More than a year after he sought sanctuary in the Red Cross office in East Jerusalem, police have finally arrested Ahmed Atoun, a Hamas member of the Palestinian Legislative Council. Yesterday, he was indicted for being in Israel illegally, a first step toward deporting him.
Monday's arrest was accomplished by having two undercover border policemen pose as Arab drivers and stage a fight outside the Red Cross compound. When Atoun left the compound to see what was happening, police nabbed him.
Technically, the Red Cross does not have diplomatic immunity, as embassies do, but police did not want to provoke a diplomatic outcry by arresting Atoun inside the compound.
Atoun is a resident of the East Jerusalem village of Sur Baher. Following his election as a Hamas government representative in the Palestinian elections in 2006, the Israeli interior minister stripped him and three other Hamas PLC members of their Jerusalem residency rights.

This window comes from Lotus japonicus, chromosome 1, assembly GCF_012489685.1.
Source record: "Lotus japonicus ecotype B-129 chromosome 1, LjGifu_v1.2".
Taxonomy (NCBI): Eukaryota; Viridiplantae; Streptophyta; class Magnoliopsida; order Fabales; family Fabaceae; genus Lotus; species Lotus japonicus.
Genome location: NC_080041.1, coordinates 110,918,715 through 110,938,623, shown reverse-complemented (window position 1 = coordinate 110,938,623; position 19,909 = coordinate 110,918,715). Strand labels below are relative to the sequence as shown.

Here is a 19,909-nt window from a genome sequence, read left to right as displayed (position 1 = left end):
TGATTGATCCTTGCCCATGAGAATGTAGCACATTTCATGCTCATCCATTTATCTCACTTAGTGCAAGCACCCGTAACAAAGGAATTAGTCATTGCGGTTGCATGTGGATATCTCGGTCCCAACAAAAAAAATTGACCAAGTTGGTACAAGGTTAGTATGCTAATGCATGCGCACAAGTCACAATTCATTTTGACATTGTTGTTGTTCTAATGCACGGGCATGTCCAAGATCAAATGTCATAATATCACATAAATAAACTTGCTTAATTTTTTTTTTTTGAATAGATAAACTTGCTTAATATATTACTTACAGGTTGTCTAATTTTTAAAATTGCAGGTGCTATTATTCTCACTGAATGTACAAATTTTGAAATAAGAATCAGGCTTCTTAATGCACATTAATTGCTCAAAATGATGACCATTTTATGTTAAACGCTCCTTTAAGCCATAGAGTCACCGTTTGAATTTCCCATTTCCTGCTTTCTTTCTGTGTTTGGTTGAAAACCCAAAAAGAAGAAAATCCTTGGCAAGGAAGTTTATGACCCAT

The most prominent of the four from East Jerusalem, Muhammad Abu Tir, was among some 40 Hamas PLC members arrested by Israel in retaliation for the June 2006 capture of soldier Gilad Shalit by Hamas.
Following Abu Tir's release from jail in June 2010, the Shin Bet security service decided to deport him and his three East Jerusalem colleagues - Atoun, Khaled Abu Arafa and Mohammed Totah. They were given one month to leave the city voluntarily.
When they refused, police arrested Abu Tir and deported him to Ramallah. But the other three sought refuge in the Red Cross compound in East Jerusalem, where they set up a protest tent and received a constant stream of visitors.
The three then asked the High Court of Justice to reinstate their residency. But while the court has yet to rule on the case, it denied their request for an injunction barring police from arresting them in the meantime. Consequently, they haven't left the Red Cross compound in over a year.
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